We already possess the technology and resources to accelerate the transition away from fossil fuel energy in a way that addresses environmental injustice, doesn’t leave workers behind, and provides tremendous benefits to our state’s economy. But the draft plan would prolong frontline communities’ exposure to fossil fuel pollution for decades, allow climate inaction with industry scams and unproven techno-fantasies, forgo the many benefits of a rapid shift to renewable energy, and keep us on a deadly path to climate collapse.

I would also like to offer the following suggestions to strengthen the natural working lands targets to better reflect the importance of California’s coastal habitats. Our state has felt firsthand the effects of intensifying wildfires, record heat waves, and severe droughts, making nature-based solutions that harness coastal wetlands’ carbon-absorbing properties a crucial element to advance emission reduction goals.

Specifically, I ask CARB to:

* Endorse the draft plan’s recommendation to restore at least 60,000 acres of the Sacramento-San Joaquin Delta to reduce emissions, restart carbon burial, and provide flood mitigation, water quality, and biodiversity benefits to the region and state.

* Include an acreage target and related management strategies for ALL of the state’s coastal wetlands, including San Francisco Bay, Eel River Estuary, and Humboldt Bay, and the sloughs and pocket estuaries found along the central and south coasts.

* Improve accounting for coastal wetlands, including tidal marsh, scrub-shrub, swamps, and seagrass, in the state’s Natural and Working Lands greenhouse gas inventory, drawing upon established U.N. Intergovernmental Panel on Climate Change methodologies for these habitats. And collaborate with state agencies and research institutions to incorporate newly released and existing localized data sets into the inventory.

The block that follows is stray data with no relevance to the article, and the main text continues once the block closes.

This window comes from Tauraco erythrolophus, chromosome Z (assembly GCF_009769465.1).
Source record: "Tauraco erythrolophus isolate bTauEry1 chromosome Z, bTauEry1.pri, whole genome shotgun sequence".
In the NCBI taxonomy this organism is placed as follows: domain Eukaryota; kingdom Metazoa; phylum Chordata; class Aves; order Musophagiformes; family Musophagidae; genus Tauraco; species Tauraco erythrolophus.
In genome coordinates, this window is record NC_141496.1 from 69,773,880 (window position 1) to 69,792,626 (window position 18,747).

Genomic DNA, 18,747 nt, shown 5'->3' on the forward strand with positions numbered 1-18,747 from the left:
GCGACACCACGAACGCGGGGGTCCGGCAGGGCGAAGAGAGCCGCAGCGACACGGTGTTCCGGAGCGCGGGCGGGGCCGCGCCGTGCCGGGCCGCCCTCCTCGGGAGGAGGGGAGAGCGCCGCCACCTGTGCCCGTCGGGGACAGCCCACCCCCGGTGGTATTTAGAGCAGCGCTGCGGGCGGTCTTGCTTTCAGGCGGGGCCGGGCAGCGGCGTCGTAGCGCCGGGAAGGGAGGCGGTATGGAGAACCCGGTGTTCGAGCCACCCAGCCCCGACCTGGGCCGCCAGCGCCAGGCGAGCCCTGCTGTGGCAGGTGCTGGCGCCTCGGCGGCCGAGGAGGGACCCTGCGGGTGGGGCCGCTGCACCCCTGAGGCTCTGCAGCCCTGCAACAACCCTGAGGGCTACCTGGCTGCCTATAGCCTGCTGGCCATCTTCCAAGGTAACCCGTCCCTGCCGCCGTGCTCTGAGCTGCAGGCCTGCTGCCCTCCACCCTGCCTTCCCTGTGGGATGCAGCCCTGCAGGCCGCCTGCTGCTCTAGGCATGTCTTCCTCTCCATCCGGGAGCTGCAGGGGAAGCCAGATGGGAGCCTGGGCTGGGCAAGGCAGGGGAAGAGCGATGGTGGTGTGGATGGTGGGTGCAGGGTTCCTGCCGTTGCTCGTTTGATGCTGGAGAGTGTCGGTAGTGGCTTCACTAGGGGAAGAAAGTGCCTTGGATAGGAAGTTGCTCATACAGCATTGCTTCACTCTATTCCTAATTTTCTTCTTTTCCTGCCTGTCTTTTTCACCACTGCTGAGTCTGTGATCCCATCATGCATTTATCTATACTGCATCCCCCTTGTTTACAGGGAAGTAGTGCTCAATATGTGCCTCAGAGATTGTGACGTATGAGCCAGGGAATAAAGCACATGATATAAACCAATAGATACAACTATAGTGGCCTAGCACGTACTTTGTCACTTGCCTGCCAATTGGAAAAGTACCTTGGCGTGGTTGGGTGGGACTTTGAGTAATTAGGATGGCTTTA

California has lost an estimated 90% of its wetlands after decades of diking, draining, dredging, damming, development, and other impacts. And eelgrass has faced extensive loss in the state because of excess sedimentation resulting from land use practices, pollution, and direct impacts from coastal infrastructure. Morro Bay, site of a National Estuary Program, has experienced a massive die-off in eelgrass habitat, with declines of more than 90% since 2007. Sea level rise will accelerate this loss if eelgrass beds, tidal marsh, and other coastal habitats are unable to migrate shoreward.

These losses harm wildlife and people alike. Coastal wetlands sustain resource- and recreation-dependent coastal people and economies, protect cultural resources, improve water quality, and reduce flooding. And the climate benefit of coastal wetlands can have a flipside—their destruction releases this stored carbon back into the atmosphere.

I applaud CARB for developing the draft 2022 Climate Change Scoping Plan and formally recognizing the role of natural and working lands in this plan. I urge you not to miss the opportunity to protect and expand the state’s blue carbon sinks by including strong measures for ALL of the state’s coastal wetlands. I’m also counting on you to demonstrate true climate leadership to the world by fixing the scoping plan and accelerating our path to near-zero carbon emissions to 2035, at the latest.

Thank you for your consideration of my comments. Please do NOT add my name to your mailing list. I will learn about future developments on this issue from other sources.

Sincerely,
Christopher Lish
San Rafael, CA


Attachment
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Date and Time Comment Was Submitted 2022-06-22 10:32:42

If you have any questions or comments please contact Clerk of the Board at (916) 322-5594.